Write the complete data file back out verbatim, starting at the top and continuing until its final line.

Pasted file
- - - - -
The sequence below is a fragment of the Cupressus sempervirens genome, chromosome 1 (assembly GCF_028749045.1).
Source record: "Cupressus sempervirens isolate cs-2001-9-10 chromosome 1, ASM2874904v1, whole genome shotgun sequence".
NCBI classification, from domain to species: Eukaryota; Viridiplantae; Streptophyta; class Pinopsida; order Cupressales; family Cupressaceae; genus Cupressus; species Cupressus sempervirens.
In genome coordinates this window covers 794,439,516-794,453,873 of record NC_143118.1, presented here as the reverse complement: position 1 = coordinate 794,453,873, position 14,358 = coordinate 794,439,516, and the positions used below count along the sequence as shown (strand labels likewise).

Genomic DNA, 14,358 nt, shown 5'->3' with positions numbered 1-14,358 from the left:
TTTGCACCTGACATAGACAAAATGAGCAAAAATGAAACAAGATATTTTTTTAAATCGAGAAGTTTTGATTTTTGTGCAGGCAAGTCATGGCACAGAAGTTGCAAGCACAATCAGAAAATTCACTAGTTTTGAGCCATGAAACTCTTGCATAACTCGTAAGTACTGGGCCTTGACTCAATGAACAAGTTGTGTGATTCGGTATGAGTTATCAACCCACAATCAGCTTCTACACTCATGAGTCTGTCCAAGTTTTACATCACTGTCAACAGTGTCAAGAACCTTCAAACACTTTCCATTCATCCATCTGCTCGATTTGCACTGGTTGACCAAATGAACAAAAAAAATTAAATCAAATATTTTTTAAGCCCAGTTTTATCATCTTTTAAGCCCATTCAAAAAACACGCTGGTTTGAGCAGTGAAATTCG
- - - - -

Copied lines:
The sequence below is a fragment of the Cupressus sempervirens genome, chromosome 1 (assembly GCF_028749045.1).
Source record: "Cupressus sempervirens isolate cs-2001-9-10 chromosome 1, ASM2874904v1, whole genome shotgun sequence".
NCBI classification, from domain to species: Eukaryota; Viridiplantae; Streptophyta; class Pinopsida; order Cupressales; family Cupressaceae; genus Cupressus; species Cupressus sempervirens.
In genome coordinates this window covers 794,439,516-794,453,873 of record NC_143118.1, presented here as the reverse complement: position 1 = coordinate 794,453,873, position 14,358 = coordinate 794,439,516, and the positions used below count along the sequence as shown (strand labels likewise).

Genomic DNA, 14,358 nt, shown 5'->3' with positions numbered 1-14,358 from the left:
TTTGCACCTGACATAGACAAAATGAGCAAAAATGAAACAAGATATTTTTTTAAATCGAGAAGTTTTGATTTTTGTGCAGGCAAGTCATGGCACAGAAGTTGCAAGCACAATCAGAAAATTCACTAGTTTTGAGCCATGAAACTCTTGCATAACTCGTAAGTACTGGGCCTTGACTCAATGAACAAGTTGTGTGATTCGGTATGAGTTATCAACCCACAATCAGCTTCTACACTCATGAGTCTGTCCAAGTTTTACATCACTGTCAACAGTGTCAAGAACCTTCAAACACTTTCCATTCATCCATCTGCTCGATTTGCACTGGTTGACCAAATGAACAAAAAAAATTAAATCAAATATTTTTTAAGCCCAGTTTTATCATCTTTTAAGCCCATTCAAAAAACACGCTGGTTTGAGCAGTGAAATTCG